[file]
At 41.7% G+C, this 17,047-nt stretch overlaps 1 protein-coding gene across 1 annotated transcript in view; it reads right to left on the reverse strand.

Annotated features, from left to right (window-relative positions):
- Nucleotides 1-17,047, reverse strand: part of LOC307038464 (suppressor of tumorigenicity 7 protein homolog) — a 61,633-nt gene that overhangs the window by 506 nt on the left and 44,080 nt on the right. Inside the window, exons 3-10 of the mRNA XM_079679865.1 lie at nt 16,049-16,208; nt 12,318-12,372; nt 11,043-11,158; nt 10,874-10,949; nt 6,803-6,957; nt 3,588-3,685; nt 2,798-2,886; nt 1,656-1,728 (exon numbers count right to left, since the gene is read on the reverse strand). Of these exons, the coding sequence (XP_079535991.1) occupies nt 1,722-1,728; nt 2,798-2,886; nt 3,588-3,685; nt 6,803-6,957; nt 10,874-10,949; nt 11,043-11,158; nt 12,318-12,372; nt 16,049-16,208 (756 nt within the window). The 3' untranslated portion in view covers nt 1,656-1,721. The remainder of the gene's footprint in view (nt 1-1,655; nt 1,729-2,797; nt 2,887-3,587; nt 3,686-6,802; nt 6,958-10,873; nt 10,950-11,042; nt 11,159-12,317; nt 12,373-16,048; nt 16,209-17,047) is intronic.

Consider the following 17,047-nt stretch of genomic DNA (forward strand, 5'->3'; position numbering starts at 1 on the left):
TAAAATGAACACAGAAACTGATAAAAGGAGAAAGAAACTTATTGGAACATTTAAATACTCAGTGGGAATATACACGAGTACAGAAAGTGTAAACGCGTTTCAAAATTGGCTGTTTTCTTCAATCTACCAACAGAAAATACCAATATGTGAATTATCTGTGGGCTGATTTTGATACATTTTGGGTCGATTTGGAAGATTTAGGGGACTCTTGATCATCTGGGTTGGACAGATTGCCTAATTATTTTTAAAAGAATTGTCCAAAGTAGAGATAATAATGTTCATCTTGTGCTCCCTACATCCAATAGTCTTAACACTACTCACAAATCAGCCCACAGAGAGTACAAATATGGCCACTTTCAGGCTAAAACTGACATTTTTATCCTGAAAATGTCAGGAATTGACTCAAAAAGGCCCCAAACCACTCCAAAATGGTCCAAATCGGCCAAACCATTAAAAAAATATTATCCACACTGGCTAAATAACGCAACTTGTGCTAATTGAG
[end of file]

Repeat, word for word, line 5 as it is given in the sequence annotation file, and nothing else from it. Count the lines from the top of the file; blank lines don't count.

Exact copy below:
TAAAATGAACACAGAAACTGATAAAAGGAGAAAGAAACTTATTGGAACATTTAAATACTCAGTGGGAATATACACGAGTACAGAAAGTGTAAACGCGTTTCAAAATTGGCTGTTTTCTTCAATCTACCAACAGAAAATACCAATATGTGAATTATCTGTGGGCTGATTTTGATACATTTTGGGTCGATTTGGAAGATTTAGGGGACTCTTGATCATCTGGGTTGGACAGATTGCCTAATTATTTTTAAAAGAATTGTCCAAAGTAGAGATAATAATGTTCATCTTGTGCTCCCTACATCCAATAGTCTTAACACTACTCACAAATCAGCCCACAGAGAGTACAAATATGGCCACTTTCAGGCTAAAACTGACATTTTTATCCTGAAAATGTCAGGAATTGACTCAAAAAGGCCCCAAACCACTCCAAAATGGTCCAAATCGGCCAAACCATTAAAAAAATATTATCCACACTGGCTAAATAACGCAACTTGTGCTAATTGAG